Freshwater species are dying off and decreasing in abundance. Yet conservation funding centers on lands and oceans.

Boats ply the waters of the Mekong River Delta, near Can Tho, Vietnam. Home to about 65 million people across four countries, the lower Mekong is also prized for its diversity of aquatic species. Photo © J. Carl Ganter/Circle of Blue

By Stefan Lovgren – December 16, 2021

In recent years I’ve been writing about global freshwater issues, with a particular focus on Southeast Asia’s Mekong River. As someone who came to this field of study relatively recently, I’ve been shocked and perplexed that freshwater biodiversity is seldom prioritized.

In my writings, I usually synthesize the importance (and degradation) of our rivers, lakes, and wetlands — and the fish living in them — into a few startling sentences:

  • While fresh water makes up less than one percent of Earth’s flowing water, it is home to 10 percent of all known species, including a third of all vertebrates.
  • There are more kinds of freshwater fish—18,075 and counting—than there are fish species living in the oceans and seas.
  • Freshwater populations across the world have declined by an average of 84 percent in the last 50 years, twice the rate of terrestrial or marine ecosystems.
  • Almost a third of freshwater fish species are now threatened with extinction.

Despite this unprecedented and ongoing decline, research and conservation related to freshwater ecosystems receive far less attention than those of terrestrial and marine realms. A recent report on environmental funding by 127 European foundations shows that freshwater work received less than two percent of the €745 million (US$873 million) in environmental grants awarded in 2018. Freshwater work ranked second-to-last among the 13 thematic-issue categories used to assess grant distribution.

As a journalist, I’ve been asking why it is that freshwater issues are so often ignored. It doesn’t make sense. After all, fresh water is fundamental to life on Earth. Almost all of us live in river basins. I’ve talked to a lot of smart people about this disconnection, but so far I’ve found few satisfying answers.

What’s clear is that, if policymakers are to take action on freshwater ecosystems, scientists and conservationists need to coordinate to deliver a more forceful message. The good news is that we’re seeing more signs of that happening. On December 1, for example, researchers from 88 scientific institutions worldwide, led by the Leibniz Institute of Freshwater Ecology and Inland Fisheries (IGB) in Berlin, published a proposal in the journal Ecology Letters for a new global research agenda to improve freshwater biodiversity research.

The agenda lists 15 priority needs, which are grouped into five categories that include data infrastructure, monitoring, ecology, management, and social ecology. The authors call for greater collaboration among researchers, better use of technology, and incorporating Indigenous knowledge of freshwater systems, as well as engaging with citizen scientists. Above all, says Sonja Jähnig, an aquatic ecologist at IGB, “lakes, rivers, ponds and wetlands should be explicitly recognized as important habitats and ecosystems in their own right by policy makers and funding organizations, and in management and restoration programs.”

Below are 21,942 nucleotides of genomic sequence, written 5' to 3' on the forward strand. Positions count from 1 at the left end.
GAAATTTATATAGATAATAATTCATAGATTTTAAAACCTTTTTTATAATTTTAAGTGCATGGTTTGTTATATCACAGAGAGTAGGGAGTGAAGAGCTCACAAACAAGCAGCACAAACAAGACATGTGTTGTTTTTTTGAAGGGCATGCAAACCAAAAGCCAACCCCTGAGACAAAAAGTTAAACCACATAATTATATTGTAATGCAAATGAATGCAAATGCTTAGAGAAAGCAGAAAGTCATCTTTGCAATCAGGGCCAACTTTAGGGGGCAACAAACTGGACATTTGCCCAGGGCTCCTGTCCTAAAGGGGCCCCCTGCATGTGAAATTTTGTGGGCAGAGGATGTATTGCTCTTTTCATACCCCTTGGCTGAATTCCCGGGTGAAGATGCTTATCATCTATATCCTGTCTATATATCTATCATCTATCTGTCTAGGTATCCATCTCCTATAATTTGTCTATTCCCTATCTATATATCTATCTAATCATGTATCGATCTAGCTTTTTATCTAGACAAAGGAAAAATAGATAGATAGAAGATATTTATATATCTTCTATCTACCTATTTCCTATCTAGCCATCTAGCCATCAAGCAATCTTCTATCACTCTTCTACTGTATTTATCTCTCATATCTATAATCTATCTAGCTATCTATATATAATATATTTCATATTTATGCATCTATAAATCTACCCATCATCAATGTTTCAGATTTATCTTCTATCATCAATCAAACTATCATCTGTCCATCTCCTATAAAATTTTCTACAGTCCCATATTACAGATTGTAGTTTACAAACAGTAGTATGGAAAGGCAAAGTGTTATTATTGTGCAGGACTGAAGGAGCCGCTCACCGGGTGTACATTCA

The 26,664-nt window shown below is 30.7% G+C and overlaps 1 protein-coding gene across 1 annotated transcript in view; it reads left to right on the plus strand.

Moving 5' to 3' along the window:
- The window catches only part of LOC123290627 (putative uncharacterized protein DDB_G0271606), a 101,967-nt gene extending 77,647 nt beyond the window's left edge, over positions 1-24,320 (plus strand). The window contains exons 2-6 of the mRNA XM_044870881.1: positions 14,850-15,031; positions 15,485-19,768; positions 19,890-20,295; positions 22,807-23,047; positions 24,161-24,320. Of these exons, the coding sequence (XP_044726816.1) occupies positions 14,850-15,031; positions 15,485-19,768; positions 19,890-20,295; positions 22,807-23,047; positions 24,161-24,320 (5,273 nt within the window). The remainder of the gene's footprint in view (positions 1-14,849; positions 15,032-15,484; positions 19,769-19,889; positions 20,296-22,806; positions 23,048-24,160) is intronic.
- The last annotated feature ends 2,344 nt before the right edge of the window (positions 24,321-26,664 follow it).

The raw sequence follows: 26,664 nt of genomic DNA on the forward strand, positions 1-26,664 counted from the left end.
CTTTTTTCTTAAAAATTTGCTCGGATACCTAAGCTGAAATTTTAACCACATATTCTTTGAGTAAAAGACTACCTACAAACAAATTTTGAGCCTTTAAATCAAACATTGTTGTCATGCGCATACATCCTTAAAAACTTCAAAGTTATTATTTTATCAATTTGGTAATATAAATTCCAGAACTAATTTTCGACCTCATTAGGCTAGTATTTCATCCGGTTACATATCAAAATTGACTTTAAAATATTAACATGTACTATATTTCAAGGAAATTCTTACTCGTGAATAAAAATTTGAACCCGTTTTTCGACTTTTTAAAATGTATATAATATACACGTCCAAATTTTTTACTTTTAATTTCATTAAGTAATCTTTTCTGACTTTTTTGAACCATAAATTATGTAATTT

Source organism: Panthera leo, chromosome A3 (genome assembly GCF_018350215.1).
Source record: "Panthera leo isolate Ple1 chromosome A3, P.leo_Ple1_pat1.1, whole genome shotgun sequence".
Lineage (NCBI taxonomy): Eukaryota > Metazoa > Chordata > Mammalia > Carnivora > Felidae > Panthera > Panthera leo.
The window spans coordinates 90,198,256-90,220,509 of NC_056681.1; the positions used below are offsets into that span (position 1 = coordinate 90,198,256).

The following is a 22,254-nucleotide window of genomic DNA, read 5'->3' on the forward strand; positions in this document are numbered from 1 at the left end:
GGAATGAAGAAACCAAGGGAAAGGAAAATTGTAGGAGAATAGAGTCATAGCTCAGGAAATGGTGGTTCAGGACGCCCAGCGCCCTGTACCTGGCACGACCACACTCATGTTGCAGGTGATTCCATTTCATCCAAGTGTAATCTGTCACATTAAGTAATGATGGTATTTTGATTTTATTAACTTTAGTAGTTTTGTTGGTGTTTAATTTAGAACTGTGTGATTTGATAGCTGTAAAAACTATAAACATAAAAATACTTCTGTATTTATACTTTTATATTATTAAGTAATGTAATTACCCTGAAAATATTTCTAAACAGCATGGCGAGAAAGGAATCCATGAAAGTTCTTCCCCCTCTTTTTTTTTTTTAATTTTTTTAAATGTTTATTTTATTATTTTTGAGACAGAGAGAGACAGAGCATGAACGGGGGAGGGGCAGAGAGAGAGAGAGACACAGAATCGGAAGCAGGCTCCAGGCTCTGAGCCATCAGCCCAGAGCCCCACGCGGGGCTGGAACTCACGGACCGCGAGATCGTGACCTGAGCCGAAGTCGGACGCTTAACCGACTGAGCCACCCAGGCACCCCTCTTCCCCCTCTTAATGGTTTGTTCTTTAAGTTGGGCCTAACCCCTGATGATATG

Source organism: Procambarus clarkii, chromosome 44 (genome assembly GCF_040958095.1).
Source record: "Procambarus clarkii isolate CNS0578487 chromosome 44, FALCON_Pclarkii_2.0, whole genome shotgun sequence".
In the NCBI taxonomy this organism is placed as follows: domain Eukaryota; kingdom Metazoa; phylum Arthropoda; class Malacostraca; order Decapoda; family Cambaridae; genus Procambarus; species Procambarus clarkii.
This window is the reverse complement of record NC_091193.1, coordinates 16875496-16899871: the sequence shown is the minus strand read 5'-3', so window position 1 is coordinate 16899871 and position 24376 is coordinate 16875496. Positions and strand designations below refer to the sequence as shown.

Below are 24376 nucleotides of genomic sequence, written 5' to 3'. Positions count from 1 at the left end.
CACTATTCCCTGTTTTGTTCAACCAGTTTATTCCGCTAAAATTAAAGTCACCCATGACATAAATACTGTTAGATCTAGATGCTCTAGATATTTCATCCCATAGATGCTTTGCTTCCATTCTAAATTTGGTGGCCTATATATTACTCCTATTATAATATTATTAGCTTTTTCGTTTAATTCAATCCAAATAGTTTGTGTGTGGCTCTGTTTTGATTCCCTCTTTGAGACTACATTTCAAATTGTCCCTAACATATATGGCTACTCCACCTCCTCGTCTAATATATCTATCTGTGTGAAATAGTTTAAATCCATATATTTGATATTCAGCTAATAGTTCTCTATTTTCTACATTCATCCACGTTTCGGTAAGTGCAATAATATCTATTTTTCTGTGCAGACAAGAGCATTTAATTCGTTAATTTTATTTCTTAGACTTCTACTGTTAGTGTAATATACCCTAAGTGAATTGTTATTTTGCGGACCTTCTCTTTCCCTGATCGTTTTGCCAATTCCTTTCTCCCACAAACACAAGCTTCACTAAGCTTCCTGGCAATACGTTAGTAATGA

The latter is an important point for river protection, which has long been seen as part of terrestrial protection. Protect the land and you’ll protect the river that runs through it, the thinking has been, even though overwhelming evidence suggests that such an approach generally does not work. We know that rivers need their own safeguards, and we also know we are going to need a multi-tiered approach if we want to keep rivers healthy and free-flowing. There’s no silver bullet.

The new agenda follows a major scientific paper that was published in BioScience last year in which scientists from the World Wildlife Fund, IUCN, Conservation International, and other institutions outlined a six-point Emergency Recovery Plan to reverse freshwater biodiversity loss. That paper emphasized a long list of priority actions, such as improving water quality, restoring critical habitats, managing the exploitation of freshwater ecosystem resources, controlling nonnative species, and restoring river connectivity.

These initiatives were designed specifically to elevate and strengthen freshwater targets and indicators for the Convention on Biological Diversity and the Sustainable Development Goals. Scientists stress the importance of new global biodiversity agreements that pay as much attention to protecting and restoring the world’s rivers, lakes, and wetlands as its forests and oceans.

Meanwhile, as a journalist, I will continue to share these stories of fresh water and fish that still remain woefully underreported. I especially want to seek out stories of optimism and solutions. I know they’re out there. In the last year I’ve reported on many of them, from dam removals and legal protections for rivers to the campaign to turn the Vjosa River in Albania into the first wild river national park.

Earlier this month, I was in Cambodia where I visited Tonle Sap Lake, Southeast Asia’s largest lake and the world’s largest inland fishery. In the last three years, water levels in Tonle Sap have reached historical lows, and fisheries have declined precipitously. In response, some lake communities have decided to establish reserves where harvesting fish is prohibited.

So far, the signs look promising.

Stefan Lovgren writes about fish and freshwater issues for National Geographic and others. He works with the USAID-supported research project “Wonders of the Mekong,” and is the co-author with Zeb Hogan of the forthcoming book “Chasing Giants: The Search for the World’s Largest Freshwater Fish.”